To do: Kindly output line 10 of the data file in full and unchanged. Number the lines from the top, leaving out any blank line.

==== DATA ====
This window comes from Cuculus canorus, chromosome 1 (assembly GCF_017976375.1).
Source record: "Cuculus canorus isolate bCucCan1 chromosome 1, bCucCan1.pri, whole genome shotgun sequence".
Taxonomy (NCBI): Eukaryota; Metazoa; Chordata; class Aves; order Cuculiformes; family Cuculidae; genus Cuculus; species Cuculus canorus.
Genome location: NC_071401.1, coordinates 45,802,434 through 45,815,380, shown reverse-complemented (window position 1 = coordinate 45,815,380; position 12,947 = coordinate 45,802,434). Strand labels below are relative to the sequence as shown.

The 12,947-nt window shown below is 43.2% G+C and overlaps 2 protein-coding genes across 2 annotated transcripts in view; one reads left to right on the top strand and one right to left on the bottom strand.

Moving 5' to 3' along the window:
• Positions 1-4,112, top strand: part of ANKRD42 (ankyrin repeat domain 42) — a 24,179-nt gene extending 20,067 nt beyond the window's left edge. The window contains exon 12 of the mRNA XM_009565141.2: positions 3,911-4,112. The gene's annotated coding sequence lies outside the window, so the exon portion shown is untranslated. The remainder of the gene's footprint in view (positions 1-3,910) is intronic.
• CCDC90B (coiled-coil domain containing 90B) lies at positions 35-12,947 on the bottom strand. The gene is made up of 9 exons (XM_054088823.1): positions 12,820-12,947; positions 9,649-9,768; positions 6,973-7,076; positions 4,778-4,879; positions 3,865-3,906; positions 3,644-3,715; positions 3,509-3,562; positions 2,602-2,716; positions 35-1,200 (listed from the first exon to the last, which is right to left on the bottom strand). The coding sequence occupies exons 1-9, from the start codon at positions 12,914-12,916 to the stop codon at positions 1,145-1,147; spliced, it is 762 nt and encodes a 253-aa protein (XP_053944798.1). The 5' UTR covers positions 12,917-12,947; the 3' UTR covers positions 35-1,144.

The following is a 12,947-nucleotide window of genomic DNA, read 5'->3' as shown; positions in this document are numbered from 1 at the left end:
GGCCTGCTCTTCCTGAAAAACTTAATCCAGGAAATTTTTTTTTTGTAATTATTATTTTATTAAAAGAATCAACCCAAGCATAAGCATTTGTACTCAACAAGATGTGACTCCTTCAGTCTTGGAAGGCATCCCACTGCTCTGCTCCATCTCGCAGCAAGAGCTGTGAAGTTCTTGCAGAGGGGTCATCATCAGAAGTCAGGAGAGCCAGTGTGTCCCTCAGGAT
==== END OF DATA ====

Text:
GGCCTGCTCTTCCTGAAAAACTTAATCCAGGAAATTTTTTTTTTGTAATTATTATTTTATTAAAAGAATCAACCCAAGCATAAGCATTTGTACTCAACAAGATGTGACTCCTTCAGTCTTGGAAGGCATCCCACTGCTCTGCTCCATCTCGCAGCAAGAGCTGTGAAGTTCTTGCAGAGGGGTCATCATCAGAAGTCAGGAGAGCCAGTGTGTCCCTCAGGAT